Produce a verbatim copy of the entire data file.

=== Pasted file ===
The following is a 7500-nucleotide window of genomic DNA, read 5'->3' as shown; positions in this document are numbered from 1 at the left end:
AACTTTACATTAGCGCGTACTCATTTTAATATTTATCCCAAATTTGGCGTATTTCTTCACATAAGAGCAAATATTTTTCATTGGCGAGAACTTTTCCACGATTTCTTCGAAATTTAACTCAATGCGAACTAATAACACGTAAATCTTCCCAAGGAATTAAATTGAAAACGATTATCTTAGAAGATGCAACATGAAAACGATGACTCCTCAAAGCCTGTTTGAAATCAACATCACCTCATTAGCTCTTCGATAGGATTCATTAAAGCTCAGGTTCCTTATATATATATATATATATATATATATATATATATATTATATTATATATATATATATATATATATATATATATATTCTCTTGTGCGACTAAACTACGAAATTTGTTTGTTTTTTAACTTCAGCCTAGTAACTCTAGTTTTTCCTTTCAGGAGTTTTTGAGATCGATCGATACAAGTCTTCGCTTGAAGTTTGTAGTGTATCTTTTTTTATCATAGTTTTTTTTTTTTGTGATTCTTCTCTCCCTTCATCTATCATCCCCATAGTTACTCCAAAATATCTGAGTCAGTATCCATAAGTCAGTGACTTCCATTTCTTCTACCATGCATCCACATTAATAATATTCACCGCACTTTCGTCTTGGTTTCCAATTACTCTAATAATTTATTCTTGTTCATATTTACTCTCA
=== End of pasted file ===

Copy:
The following is a 7500-nucleotide window of genomic DNA, read 5'->3' as shown; positions in this document are numbered from 1 at the left end:
AACTTTACATTAGCGCGTACTCATTTTAATATTTATCCCAAATTTGGCGTATTTCTTCACATAAGAGCAAATATTTTTCATTGGCGAGAACTTTTCCACGATTTCTTCGAAATTTAACTCAATGCGAACTAATAACACGTAAATCTTCCCAAGGAATTAAATTGAAAACGATTATCTTAGAAGATGCAACATGAAAACGATGACTCCTCAAAGCCTGTTTGAAATCAACATCACCTCATTAGCTCTTCGATAGGATTCATTAAAGCTCAGGTTCCTTATATATATATATATATATATATATATATATATATATTATATTATATATATATATATATATATATATATATATATTCTCTTGTGCGACTAAACTACGAAATTTGTTTGTTTTTTAACTTCAGCCTAGTAACTCTAGTTTTTCCTTTCAGGAGTTTTTGAGATCGATCGATACAAGTCTTCGCTTGAAGTTTGTAGTGTATCTTTTTTTATCATAGTTTTTTTTTTTTGTGATTCTTCTCTCCCTTCATCTATCATCCCCATAGTTACTCCAAAATATCTGAGTCAGTATCCATAAGTCAGTGACTTCCATTTCTTCTACCATGCATCCACATTAATAATATTCACCGCACTTTCGTCTTGGTTTCCAATTACTCTAATAATTTATTCTTGTTCATATTTACTCTCA